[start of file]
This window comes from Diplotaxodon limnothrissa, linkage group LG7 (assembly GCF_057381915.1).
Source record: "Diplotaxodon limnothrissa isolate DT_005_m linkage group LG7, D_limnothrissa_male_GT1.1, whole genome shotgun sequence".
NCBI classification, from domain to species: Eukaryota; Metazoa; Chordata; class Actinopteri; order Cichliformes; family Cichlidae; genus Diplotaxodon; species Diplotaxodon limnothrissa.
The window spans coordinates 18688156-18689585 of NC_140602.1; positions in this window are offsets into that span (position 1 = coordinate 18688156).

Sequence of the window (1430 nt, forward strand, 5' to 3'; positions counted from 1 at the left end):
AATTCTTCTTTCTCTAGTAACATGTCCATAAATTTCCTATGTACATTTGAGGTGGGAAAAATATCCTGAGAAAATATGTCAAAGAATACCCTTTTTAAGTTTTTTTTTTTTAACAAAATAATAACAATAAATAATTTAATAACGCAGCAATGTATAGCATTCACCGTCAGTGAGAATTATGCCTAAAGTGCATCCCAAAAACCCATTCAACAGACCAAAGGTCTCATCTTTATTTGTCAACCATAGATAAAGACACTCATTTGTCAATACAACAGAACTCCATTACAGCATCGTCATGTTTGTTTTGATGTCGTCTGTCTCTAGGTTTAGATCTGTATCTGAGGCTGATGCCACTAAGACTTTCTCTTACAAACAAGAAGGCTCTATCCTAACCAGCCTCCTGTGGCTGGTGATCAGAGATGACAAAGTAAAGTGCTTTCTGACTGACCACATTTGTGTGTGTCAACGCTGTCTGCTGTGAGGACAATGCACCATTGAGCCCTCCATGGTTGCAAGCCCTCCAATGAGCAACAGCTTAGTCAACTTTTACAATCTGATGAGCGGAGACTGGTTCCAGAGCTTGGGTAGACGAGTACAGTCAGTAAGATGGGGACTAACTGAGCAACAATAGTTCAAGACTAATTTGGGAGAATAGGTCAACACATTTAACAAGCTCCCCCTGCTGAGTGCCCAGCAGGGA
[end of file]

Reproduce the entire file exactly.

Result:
This window comes from Diplotaxodon limnothrissa, linkage group LG7 (assembly GCF_057381915.1).
Source record: "Diplotaxodon limnothrissa isolate DT_005_m linkage group LG7, D_limnothrissa_male_GT1.1, whole genome shotgun sequence".
NCBI classification, from domain to species: Eukaryota; Metazoa; Chordata; class Actinopteri; order Cichliformes; family Cichlidae; genus Diplotaxodon; species Diplotaxodon limnothrissa.
The window spans coordinates 18688156-18689585 of NC_140602.1; positions in this window are offsets into that span (position 1 = coordinate 18688156).

Sequence of the window (1430 nt, forward strand, 5' to 3'; positions counted from 1 at the left end):
AATTCTTCTTTCTCTAGTAACATGTCCATAAATTTCCTATGTACATTTGAGGTGGGAAAAATATCCTGAGAAAATATGTCAAAGAATACCCTTTTTAAGTTTTTTTTTTTTAACAAAATAATAACAATAAATAATTTAATAACGCAGCAATGTATAGCATTCACCGTCAGTGAGAATTATGCCTAAAGTGCATCCCAAAAACCCATTCAACAGACCAAAGGTCTCATCTTTATTTGTCAACCATAGATAAAGACACTCATTTGTCAATACAACAGAACTCCATTACAGCATCGTCATGTTTGTTTTGATGTCGTCTGTCTCTAGGTTTAGATCTGTATCTGAGGCTGATGCCACTAAGACTTTCTCTTACAAACAAGAAGGCTCTATCCTAACCAGCCTCCTGTGGCTGGTGATCAGAGATGACAAAGTAAAGTGCTTTCTGACTGACCACATTTGTGTGTGTCAACGCTGTCTGCTGTGAGGACAATGCACCATTGAGCCCTCCATGGTTGCAAGCCCTCCAATGAGCAACAGCTTAGTCAACTTTTACAATCTGATGAGCGGAGACTGGTTCCAGAGCTTGGGTAGACGAGTACAGTCAGTAAGATGGGGACTAACTGAGCAACAATAGTTCAAGACTAATTTGGGAGAATAGGTCAACACATTTAACAAGCTCCCCCTGCTGAGTGCCCAGCAGGGA